A Charitable Remainder Trust (CRT) is an irrevocable, tax-exempt trust with two parts: 1) the income interest, and 2) the remainder interest. The income interest is the income paid to designated beneficiaries for their lifetime or a term of years. The remainder interest is the money remaining in the CRT when the trust terminates, and is paid to a qualified charity. Such a gift should result in an income, gift and estate tax charitable deduction.
A deduction will not be allowed for a gift of a remainder interest unless in one of 2 specific forms:
- An annuity trust – Income beneficiary is to receive a stated annual dollar amount
- A unitrust – Income beneficiary receives an annual payment based on a fixed percentage of the trust’s assets
General Rules for Charitable Remainder Trusts
(1) A charitable remainder trust provides for a specified payment:
- At least annually
- To at least one non-charitable beneficiary
- For a term of years, for the life of the non-charitable beneficiary, or the lives of several beneficiaries, AND
- With an irrevocable remainder to be paid to charity
(2) The obligation to pay the annuity or the unitrust amount must arise as of the decedent’s death,
(3) Payment period must be for the life of the individual beneficiary or lives of the beneficiaries, or for a term not exceeding 20 years, AND
(4) Charitable remainder must be equal to at least 10% of the value of the property contributed to the trust
Marital Deduction and Charitable Remainder Trusts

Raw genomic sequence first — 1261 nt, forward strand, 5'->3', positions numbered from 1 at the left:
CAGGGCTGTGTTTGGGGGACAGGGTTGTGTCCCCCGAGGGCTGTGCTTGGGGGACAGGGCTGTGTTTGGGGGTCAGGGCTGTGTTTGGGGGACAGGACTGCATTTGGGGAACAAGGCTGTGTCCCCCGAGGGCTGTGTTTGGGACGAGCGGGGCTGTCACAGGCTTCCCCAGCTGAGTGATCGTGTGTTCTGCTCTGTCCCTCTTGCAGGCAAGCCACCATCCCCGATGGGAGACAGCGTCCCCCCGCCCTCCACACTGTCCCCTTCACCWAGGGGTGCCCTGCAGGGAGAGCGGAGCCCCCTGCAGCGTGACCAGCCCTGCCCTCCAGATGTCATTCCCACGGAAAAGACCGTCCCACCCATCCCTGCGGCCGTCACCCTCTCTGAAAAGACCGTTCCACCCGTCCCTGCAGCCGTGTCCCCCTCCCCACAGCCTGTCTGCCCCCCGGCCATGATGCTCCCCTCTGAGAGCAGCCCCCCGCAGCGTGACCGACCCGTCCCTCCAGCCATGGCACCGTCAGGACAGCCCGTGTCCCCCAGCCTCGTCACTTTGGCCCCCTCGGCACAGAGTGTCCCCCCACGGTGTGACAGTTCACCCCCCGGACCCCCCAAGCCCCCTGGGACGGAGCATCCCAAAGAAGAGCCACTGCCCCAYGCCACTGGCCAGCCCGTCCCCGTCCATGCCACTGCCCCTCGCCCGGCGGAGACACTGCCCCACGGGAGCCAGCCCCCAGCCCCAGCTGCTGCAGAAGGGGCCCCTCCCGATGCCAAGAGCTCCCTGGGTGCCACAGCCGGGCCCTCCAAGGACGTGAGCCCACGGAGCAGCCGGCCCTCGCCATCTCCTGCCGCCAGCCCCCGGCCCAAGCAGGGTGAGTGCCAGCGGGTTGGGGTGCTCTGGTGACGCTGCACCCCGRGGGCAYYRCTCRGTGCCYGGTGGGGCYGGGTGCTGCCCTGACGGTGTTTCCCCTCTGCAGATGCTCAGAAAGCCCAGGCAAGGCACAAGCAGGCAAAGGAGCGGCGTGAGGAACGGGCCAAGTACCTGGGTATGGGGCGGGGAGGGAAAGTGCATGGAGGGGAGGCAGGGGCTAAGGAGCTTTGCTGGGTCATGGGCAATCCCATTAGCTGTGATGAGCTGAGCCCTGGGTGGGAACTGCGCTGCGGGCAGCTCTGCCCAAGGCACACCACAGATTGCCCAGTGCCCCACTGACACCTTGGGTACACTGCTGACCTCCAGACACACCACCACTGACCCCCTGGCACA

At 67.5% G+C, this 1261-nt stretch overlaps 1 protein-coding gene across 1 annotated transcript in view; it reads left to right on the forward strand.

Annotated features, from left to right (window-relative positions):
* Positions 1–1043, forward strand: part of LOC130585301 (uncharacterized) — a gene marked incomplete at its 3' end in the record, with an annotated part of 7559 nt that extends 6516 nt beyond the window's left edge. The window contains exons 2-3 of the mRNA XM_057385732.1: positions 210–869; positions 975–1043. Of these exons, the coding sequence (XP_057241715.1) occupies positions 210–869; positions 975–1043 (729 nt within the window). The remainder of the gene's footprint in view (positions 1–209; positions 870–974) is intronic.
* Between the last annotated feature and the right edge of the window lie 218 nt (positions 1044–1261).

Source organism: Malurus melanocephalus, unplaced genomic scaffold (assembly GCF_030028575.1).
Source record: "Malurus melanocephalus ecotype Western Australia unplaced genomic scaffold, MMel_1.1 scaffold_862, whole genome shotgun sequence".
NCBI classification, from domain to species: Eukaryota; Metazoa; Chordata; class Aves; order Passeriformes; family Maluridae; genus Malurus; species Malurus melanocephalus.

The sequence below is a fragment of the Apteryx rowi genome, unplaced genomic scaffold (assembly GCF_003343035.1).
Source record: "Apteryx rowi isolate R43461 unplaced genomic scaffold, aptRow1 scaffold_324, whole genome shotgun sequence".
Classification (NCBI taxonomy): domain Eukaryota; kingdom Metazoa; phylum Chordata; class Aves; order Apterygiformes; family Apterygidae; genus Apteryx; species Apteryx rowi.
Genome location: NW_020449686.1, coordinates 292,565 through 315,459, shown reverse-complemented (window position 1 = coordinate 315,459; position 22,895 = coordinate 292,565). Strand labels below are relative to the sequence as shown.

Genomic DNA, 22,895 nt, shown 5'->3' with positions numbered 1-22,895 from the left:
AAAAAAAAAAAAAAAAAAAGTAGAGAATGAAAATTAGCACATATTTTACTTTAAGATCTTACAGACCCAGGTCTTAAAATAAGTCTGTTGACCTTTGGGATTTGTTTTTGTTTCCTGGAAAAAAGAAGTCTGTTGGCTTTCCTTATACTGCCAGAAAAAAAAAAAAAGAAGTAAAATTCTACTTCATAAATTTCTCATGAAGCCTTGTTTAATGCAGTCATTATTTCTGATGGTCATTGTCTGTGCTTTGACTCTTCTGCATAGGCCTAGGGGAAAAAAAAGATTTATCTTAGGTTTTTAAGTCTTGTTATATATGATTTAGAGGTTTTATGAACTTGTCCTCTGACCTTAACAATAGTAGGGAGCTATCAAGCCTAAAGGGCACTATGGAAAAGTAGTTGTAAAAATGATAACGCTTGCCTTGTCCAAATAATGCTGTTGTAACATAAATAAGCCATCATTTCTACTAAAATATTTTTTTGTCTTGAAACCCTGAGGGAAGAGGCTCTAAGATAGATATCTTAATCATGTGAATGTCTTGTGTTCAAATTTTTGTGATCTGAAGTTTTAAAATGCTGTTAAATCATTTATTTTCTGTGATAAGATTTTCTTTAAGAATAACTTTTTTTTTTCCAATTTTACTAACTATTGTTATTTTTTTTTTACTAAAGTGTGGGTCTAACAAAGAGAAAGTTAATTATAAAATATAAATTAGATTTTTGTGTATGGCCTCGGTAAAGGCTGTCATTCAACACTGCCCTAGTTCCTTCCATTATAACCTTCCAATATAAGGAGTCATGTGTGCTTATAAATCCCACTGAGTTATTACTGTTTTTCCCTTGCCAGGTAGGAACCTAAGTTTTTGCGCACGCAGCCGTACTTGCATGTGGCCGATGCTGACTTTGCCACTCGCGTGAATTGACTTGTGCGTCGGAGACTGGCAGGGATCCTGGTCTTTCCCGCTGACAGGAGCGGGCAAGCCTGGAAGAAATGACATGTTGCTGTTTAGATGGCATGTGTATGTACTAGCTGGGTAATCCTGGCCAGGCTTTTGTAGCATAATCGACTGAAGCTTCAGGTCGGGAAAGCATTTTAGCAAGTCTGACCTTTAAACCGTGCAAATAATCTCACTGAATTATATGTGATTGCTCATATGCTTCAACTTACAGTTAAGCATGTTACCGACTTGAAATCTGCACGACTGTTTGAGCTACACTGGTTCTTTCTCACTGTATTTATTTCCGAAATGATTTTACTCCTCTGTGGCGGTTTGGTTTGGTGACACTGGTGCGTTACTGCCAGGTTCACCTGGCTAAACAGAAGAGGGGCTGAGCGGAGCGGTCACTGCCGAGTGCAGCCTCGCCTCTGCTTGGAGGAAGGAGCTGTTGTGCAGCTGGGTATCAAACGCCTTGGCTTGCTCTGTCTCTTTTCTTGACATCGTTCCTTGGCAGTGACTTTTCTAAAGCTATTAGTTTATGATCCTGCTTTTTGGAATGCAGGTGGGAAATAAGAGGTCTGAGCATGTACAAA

U.S.C. §2056(b)(8) allows a Decedent to leave their surviving spouse a lifetime or a term interest not to exceed 20 years in either a unitrust or an annuity trust, with a remainder interest passing to charity.
What are the personal financial benefits of CRTs?
Tax-Free Asset Conversion: Through a Charitable Remainder Trust, appreciated assets may be sold free from the erosion of Capital Gains Tax. Asset conversion is the most visible financial advantage of using a Charitable Remainder Trust.
Current Income Tax Deduction: A gift to a CRT can provide you with a current income tax deduction that can offset all forms of income.
Increased Cash Flow: You may own a highly appreciated asset that generates little or no income, but are reluctant to sell it because the capital gains tax could consume more than one-fifth of its value and one-fifth of the resulting income. The ability to sell the asset free from capital gain taxes enables a Charitable Remainder Trust to generate more income for recipients.
Retirement Planning and Asset Management: Among other things, retirement denotes reduction of management responsibilities, not only in the work place, but also with personal assets. The CRT not only provides the means to dispose of management intensive assets, it also supplies a mechanism to provide professional asset management during a person’s later years when it may be most needed or desired.
Gift and Estate Tax Planning: The Charitable Remainder Trust offers you an effective alternative to the payment of estate and gift taxes. Amounts transferred to a CRT are not generally subject to gift or estate taxes.
How to Set up a Charitable Remainder Trust?
Call our experienced North Carolina and South Carolina Trust and Estate attorneys today at (704) 608-3429 to set up your own charitable remainder trust.